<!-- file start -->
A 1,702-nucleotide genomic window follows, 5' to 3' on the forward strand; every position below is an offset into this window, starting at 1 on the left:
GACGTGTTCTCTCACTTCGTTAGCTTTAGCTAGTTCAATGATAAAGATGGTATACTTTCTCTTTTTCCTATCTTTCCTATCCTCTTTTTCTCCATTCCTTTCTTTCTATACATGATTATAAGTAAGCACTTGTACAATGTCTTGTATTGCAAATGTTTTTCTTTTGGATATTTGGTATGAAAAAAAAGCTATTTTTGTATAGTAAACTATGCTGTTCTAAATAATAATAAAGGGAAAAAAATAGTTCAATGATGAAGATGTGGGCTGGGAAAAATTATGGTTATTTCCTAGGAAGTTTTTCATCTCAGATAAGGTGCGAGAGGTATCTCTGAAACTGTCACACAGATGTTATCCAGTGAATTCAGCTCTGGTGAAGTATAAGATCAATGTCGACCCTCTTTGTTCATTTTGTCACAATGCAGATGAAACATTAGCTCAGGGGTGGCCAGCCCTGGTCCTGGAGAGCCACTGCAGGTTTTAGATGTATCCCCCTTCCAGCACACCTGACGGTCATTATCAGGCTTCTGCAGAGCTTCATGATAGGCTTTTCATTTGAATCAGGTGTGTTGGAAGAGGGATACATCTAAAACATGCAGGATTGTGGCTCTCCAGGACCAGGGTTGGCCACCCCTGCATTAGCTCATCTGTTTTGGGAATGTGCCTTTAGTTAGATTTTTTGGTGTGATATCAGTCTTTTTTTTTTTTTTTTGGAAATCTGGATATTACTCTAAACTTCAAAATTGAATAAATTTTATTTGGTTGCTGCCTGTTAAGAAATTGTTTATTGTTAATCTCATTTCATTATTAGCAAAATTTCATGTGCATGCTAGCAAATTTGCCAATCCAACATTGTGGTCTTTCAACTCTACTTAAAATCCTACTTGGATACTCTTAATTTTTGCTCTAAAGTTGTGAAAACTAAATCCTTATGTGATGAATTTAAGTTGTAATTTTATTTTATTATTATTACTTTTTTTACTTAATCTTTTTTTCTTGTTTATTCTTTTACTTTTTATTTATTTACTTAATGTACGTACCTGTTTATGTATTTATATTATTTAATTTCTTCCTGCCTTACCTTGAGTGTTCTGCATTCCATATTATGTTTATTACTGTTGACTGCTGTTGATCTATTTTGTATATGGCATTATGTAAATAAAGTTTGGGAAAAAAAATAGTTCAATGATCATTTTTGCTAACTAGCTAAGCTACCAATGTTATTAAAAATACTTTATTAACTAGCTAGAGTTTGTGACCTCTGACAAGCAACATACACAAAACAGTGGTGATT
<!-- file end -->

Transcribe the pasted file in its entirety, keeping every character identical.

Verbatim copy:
A 1,702-nucleotide genomic window follows, 5' to 3' on the forward strand; every position below is an offset into this window, starting at 1 on the left:
GACGTGTTCTCTCACTTCGTTAGCTTTAGCTAGTTCAATGATAAAGATGGTATACTTTCTCTTTTTCCTATCTTTCCTATCCTCTTTTTCTCCATTCCTTTCTTTCTATACATGATTATAAGTAAGCACTTGTACAATGTCTTGTATTGCAAATGTTTTTCTTTTGGATATTTGGTATGAAAAAAAAGCTATTTTTGTATAGTAAACTATGCTGTTCTAAATAATAATAAAGGGAAAAAAATAGTTCAATGATGAAGATGTGGGCTGGGAAAAATTATGGTTATTTCCTAGGAAGTTTTTCATCTCAGATAAGGTGCGAGAGGTATCTCTGAAACTGTCACACAGATGTTATCCAGTGAATTCAGCTCTGGTGAAGTATAAGATCAATGTCGACCCTCTTTGTTCATTTTGTCACAATGCAGATGAAACATTAGCTCAGGGGTGGCCAGCCCTGGTCCTGGAGAGCCACTGCAGGTTTTAGATGTATCCCCCTTCCAGCACACCTGACGGTCATTATCAGGCTTCTGCAGAGCTTCATGATAGGCTTTTCATTTGAATCAGGTGTGTTGGAAGAGGGATACATCTAAAACATGCAGGATTGTGGCTCTCCAGGACCAGGGTTGGCCACCCCTGCATTAGCTCATCTGTTTTGGGAATGTGCCTTTAGTTAGATTTTTTGGTGTGATATCAGTCTTTTTTTTTTTTTTTTGGAAATCTGGATATTACTCTAAACTTCAAAATTGAATAAATTTTATTTGGTTGCTGCCTGTTAAGAAATTGTTTATTGTTAATCTCATTTCATTATTAGCAAAATTTCATGTGCATGCTAGCAAATTTGCCAATCCAACATTGTGGTCTTTCAACTCTACTTAAAATCCTACTTGGATACTCTTAATTTTTGCTCTAAAGTTGTGAAAACTAAATCCTTATGTGATGAATTTAAGTTGTAATTTTATTTTATTATTATTACTTTTTTTACTTAATCTTTTTTTCTTGTTTATTCTTTTACTTTTTATTTATTTACTTAATGTACGTACCTGTTTATGTATTTATATTATTTAATTTCTTCCTGCCTTACCTTGAGTGTTCTGCATTCCATATTATGTTTATTACTGTTGACTGCTGTTGATCTATTTTGTATATGGCATTATGTAAATAAAGTTTGGGAAAAAAAATAGTTCAATGATCATTTTTGCTAACTAGCTAAGCTACCAATGTTATTAAAAATACTTTATTAACTAGCTAGAGTTTGTGACCTCTGACAAGCAACATACACAAAACAGTGGTGATT